Barnes&Noble: http://www.barnesandnoble.com/w/the-chronicles-of-captain-shelly-manhar-nabila-fairuz/1124683838?ean=9781612967653

 

 

 

Different Take On An Interview #IndieAuthors #horror

Today’s interview is a little different from what you might usually read here – 10573040because I’m the person being interviewed.  Ana, a Goodreads member, received Sarah from NetGalley and graciously posted a glowing 5 star review, saying “The Harry Potter references make my heart smile” and “a well written book with easily relatable characters whom you can’t help but root for”.  She was interested in learning more about Sarah, my writing process, and me, but didn’t have a blog, so I offered the use of my own.  (On a side note, Ana is a fellow Potterhead, so she’s obviously good people.)  Welcome Ana, my first guest interviewer!

What would you say is your interesting writing quirk?

I wouldn’t say I have any interesting quirks – Diet Coke or chocolate gets the 41jwrqyo45l-_sy346_brainwaves flowing, I usually have music playing, and sometimes I wear my son’s flannel shirt.  For some reason, my productivity increases when I wear it – so I confiscated it permanently.  Occasionally my cat sits beside me and stares while I work – he’s a very discerning editor.

Where did you get the idea for Sarah?

Strangely enough, the idea came from my cat.  We’d just moved into a new house, no previous occupants, and Shadow would sit at the foot of the stairs and hiss or growl at something at the top of the stairs we could never see.  Kind of freaky, but it made me start thinking about how a new house could be haunted – the result was Sarah.

Did you do any type of research while writing Sarah?

Not a lot.  I researched metaphysical stores – one of the characters in Sarah owns one and I wanted to get a good grasp on what those types of shops offered.  The book is set in Charleston, SC and the movie theater, mall, and restaurant Cain goes to are real.  I once learned in a writing workshop that it lends more authenticity to your story if you use actual places, so I googled those and even read reviews of the restaurant.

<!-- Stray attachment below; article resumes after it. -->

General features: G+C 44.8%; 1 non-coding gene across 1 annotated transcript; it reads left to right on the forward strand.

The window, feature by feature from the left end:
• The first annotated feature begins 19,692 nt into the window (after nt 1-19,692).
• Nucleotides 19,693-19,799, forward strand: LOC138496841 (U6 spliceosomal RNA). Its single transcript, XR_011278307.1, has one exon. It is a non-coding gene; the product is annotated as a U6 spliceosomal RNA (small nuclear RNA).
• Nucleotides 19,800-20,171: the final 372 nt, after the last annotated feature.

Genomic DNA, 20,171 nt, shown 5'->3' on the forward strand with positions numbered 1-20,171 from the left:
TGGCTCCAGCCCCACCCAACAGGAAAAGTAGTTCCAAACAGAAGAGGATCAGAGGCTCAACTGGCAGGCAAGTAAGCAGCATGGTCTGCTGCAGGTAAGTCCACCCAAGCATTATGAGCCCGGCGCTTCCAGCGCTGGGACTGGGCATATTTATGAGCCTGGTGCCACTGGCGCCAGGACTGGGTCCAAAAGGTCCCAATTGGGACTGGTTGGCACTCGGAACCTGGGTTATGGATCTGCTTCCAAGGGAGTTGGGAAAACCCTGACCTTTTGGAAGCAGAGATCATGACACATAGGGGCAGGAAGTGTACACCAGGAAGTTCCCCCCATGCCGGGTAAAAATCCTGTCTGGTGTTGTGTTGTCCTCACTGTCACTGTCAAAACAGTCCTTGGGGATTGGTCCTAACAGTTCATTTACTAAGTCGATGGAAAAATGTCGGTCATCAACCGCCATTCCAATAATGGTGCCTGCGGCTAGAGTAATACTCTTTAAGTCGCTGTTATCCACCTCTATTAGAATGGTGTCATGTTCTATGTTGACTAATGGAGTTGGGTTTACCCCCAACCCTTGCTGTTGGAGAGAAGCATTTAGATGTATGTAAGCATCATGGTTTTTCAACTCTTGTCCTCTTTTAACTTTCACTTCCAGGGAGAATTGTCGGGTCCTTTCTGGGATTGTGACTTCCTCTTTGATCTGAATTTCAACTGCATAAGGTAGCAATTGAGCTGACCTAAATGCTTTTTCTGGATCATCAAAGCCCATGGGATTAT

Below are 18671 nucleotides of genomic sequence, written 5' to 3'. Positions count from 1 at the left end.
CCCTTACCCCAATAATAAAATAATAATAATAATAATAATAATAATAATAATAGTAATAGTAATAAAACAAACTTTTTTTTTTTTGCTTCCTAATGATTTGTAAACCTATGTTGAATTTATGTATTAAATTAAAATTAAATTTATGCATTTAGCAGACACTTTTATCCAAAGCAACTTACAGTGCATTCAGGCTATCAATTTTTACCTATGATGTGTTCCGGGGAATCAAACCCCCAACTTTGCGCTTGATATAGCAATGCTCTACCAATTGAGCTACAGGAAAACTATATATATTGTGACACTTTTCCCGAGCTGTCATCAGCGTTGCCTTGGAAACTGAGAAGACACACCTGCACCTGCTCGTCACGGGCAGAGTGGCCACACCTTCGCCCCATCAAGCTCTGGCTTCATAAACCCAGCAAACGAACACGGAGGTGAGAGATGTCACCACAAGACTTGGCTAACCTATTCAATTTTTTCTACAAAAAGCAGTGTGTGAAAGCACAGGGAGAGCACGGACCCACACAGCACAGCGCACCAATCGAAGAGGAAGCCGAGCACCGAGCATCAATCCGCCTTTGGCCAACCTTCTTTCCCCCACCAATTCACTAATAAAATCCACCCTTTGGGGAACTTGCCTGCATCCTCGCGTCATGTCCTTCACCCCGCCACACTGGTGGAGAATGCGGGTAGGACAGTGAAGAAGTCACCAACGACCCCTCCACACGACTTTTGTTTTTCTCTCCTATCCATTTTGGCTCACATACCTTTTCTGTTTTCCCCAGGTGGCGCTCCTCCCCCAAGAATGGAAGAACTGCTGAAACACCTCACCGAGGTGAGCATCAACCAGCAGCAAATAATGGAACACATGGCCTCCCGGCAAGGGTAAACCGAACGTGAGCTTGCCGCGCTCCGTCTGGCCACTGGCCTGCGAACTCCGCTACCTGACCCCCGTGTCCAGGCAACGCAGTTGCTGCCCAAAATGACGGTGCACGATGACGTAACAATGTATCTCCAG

What do you like to do when you’re not writing?

I read a lot – my TBR pile is over 100 books and I’m usually reading anywhere from one to four books at a time.  I also review books and feature indie authors on my blog.  Working out and yoga keep me sane, and I’m constantly trying to stay caught up with my Netflix queue and DVR.  I’m beginning to think that will never happen.

What was one of the most surprising things you learned in creating your books?

How vocal the characters can be.  If you don’t write, you may laugh at that, but it’s true.  I may have a direction in mind for my characters, but sometimes they rebel and do their own thing.  I’ve had minor characters decide they needed bigger roles and I just had to go with it.

As a child, what did you want to be when you grew up?

I’m a huge animal lover and thought about being a veterinarian, but then realized how miserable I’d be if I lost any patients.

What is the first book that made you cry?

I’m not one to tear up easily and can’t remember the first book that made me cry.  However, I was in a book club a few years back and someone had selected A Dog’s Purpose by W. Bruce Cameron – and I couldn’t finish it.  I can watch people be eaten and bashed in the head on The Walking Dead and stabbed, shot, and disemboweled in horror movies all day long – but if animals are involved, I can’t handle it.